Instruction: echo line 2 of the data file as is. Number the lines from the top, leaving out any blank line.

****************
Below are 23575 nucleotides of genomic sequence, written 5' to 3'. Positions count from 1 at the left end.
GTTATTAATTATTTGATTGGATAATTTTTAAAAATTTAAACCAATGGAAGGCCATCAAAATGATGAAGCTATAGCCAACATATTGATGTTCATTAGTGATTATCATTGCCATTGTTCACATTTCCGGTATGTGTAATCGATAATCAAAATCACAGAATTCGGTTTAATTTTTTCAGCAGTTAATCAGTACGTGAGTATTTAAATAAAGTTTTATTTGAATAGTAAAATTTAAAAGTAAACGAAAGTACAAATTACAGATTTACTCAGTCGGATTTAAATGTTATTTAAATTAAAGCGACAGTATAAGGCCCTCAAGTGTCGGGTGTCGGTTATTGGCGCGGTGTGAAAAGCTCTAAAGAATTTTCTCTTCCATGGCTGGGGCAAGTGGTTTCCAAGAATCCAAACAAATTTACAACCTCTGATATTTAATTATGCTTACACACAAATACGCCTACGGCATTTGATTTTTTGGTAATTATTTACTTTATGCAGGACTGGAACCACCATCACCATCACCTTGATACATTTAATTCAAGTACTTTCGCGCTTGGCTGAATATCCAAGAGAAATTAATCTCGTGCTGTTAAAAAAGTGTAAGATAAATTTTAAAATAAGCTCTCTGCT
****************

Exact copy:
GTTATTAATTATTTGATTGGATAATTTTTAAAAATTTAAACCAATGGAAGGCCATCAAAATGATGAAGCTATAGCCAACATATTGATGTTCATTAGTGATTATCATTGCCATTGTTCACATTTCCGGTATGTGTAATCGATAATCAAAATCACAGAATTCGGTTTAATTTTTTCAGCAGTTAATCAGTACGTGAGTATTTAAATAAAGTTTTATTTGAATAGTAAAATTTAAAAGTAAACGAAAGTACAAATTACAGATTTACTCAGTCGGATTTAAATGTTATTTAAATTAAAGCGACAGTATAAGGCCCTCAAGTGTCGGGTGTCGGTTATTGGCGCGGTGTGAAAAGCTCTAAAGAATTTTCTCTTCCATGGCTGGGGCAAGTGGTTTCCAAGAATCCAAACAAATTTACAACCTCTGATATTTAATTATGCTTACACACAAATACGCCTACGGCATTTGATTTTTTGGTAATTATTTACTTTATGCAGGACTGGAACCACCATCACCATCACCTTGATACATTTAATTCAAGTACTTTCGCGCTTGGCTGAATATCCAAGAGAAATTAATCTCGTGCTGTTAAAAAAGTGTAAGATAAATTTTAAAATAAGCTCTCTGCT